Tag Archives: Seth Grahame-Smith

Going Beyond the Brick with LEGO Batman

21 Feb

cym_yo1w8aqqn_zBy Ed Sum (The Vintage Tempest)

I very rarely get excited about all the toys released along with an animated film. With How to Train Your Dragon, the variety of reptiles seen on-screen only salivated my appetite for owning a model of each because I love the designs. In the movie, LEGO Batman, I got giddy over the garage full of vehicles the caped crusader uses in his fight against crime and if only I had a couple of thousand dollars. Buying the bricks is not cheap because a lot of the money goes towards name brand recognition and licensing rights than manufacture. All reason went out the window when I saw Scutter, Batman’s mech change from robot mode to airplane.

Can I hope the model does the same? I’ll have to look at YouTube videos to find out, or just buy it. I caved and bought the set, not only because I liked the personality given to it, and enjoyed how the film gave to fans a perfect examination of two properties. Not only did it examine why the man behind the cowl is what he is but also it stayed true to what the brick represents. It’s become more than a kid’s construction toy and it helps creates a foundation to spur creativity.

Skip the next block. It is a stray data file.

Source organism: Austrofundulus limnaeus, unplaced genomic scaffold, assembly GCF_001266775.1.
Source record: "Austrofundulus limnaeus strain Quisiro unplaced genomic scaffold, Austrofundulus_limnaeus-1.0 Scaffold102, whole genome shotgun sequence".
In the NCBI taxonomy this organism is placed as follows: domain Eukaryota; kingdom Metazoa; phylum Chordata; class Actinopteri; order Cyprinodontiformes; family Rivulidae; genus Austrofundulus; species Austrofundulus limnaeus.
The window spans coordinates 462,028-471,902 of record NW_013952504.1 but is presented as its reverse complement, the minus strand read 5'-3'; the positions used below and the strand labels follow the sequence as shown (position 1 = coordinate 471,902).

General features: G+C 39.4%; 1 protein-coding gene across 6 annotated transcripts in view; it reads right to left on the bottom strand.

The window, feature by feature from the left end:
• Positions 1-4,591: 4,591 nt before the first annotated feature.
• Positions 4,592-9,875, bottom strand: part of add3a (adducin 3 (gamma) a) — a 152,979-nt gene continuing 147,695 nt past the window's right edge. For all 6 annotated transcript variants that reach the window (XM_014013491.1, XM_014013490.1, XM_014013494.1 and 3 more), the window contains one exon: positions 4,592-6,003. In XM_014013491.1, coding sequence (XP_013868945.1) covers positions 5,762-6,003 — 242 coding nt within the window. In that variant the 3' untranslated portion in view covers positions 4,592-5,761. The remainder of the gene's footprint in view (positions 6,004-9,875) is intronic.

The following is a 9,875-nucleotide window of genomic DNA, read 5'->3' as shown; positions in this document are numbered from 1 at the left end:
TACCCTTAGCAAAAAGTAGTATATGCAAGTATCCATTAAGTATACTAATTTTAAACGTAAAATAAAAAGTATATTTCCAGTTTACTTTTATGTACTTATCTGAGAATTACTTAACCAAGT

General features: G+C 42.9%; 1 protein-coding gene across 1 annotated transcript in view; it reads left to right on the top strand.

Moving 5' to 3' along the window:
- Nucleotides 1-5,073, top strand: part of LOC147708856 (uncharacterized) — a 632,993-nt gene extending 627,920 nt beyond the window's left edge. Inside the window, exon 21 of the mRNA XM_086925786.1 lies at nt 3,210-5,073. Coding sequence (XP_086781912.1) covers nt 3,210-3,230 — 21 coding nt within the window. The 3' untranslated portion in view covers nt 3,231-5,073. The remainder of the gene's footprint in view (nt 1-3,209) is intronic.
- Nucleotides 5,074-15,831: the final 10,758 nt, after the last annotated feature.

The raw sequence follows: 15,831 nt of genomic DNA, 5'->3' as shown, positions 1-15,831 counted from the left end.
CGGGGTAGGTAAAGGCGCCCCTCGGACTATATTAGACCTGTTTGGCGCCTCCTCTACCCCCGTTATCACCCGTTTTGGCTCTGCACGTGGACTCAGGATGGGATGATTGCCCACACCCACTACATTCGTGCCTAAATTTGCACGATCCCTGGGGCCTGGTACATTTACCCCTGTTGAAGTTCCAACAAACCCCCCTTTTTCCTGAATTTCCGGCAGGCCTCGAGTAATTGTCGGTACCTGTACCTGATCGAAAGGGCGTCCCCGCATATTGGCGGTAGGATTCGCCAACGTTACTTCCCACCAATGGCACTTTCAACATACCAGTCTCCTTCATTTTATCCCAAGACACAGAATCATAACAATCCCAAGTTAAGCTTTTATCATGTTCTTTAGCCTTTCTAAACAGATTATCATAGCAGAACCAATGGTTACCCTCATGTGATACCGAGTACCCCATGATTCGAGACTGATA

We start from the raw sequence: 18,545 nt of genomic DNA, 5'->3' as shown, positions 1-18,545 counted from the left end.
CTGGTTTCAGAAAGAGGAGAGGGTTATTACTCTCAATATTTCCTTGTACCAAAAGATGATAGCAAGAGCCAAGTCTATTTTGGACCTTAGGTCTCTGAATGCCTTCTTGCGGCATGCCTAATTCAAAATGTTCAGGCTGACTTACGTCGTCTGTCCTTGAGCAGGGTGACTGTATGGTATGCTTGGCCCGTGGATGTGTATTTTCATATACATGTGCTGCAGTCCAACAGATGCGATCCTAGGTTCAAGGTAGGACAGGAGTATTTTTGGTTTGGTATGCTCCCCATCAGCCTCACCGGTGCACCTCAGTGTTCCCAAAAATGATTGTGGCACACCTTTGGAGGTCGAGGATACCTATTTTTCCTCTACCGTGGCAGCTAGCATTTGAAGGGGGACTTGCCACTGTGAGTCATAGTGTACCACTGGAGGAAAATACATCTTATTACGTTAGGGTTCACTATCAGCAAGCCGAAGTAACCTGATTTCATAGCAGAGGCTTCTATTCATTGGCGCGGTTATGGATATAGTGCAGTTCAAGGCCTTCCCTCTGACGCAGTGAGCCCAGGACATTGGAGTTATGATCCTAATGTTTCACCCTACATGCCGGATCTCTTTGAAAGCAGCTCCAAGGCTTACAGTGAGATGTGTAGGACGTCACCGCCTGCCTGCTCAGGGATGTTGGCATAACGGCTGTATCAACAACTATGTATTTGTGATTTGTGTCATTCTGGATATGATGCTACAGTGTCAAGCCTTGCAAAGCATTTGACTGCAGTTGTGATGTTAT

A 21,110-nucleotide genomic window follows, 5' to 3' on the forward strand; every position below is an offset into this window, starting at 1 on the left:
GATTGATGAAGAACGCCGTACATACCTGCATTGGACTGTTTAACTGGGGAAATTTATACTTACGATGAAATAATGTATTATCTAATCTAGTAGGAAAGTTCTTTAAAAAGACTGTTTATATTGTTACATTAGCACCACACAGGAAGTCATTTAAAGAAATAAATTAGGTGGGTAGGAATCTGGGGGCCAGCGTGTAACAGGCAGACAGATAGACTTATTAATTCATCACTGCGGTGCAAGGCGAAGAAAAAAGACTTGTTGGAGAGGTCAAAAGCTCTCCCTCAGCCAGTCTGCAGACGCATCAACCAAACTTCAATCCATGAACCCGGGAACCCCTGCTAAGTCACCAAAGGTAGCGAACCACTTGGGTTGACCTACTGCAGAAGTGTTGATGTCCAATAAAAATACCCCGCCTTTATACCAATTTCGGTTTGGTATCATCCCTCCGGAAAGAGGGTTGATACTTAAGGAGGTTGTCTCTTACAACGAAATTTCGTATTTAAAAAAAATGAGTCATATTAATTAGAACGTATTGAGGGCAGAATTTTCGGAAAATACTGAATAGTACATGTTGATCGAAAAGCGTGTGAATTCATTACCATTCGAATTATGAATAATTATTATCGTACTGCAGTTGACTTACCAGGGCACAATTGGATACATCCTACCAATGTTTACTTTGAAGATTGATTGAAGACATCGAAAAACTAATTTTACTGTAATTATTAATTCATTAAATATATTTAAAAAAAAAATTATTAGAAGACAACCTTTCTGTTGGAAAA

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Exorcising Pride & Prejudice and Zombies

21 Feb

By Ed Sum (The Vintage Tempest)

pride-prejudice-zombies-poster

The gimmick of marrying Victorian age attitudes with pop culture is nothing new. Neither is trying to sell Shakespearean stylized takes on Star Wars, but woe be thy author who tries to find innovation in this weird mash-up genre where a famous piece of literature is married with geek culture. The movie version of Pride & Prejudice and Zombies does not add upon what Seth Grahame-Smith wrote in his twist of Jane Austen’s classic. A few minor changes exist to make the on-screen version palatable, including tossing every single variation of a zombie (from a baby to a butcher) into the presentation, but they feel minuscule when compared to the concept that’s being presented at large.

Burr Steers provided the screenplay adaptation of an action-comedy adventure where Elizabeth Bennet (Lily James) refuses to marry. Like the book, to improve their station in life, both she or her sisters should marry well-to-do men. Liz quite simply does not like the idea. Jane (Bella Heathcote), Kitty (Suki Waterhouse), Lydia (Ellie Bamber) and Mary (Millie Brady) are more receptive than her, and when the world is in the onslaught of being taken over by zombies, to court an easy life in this new world is neigh tough.

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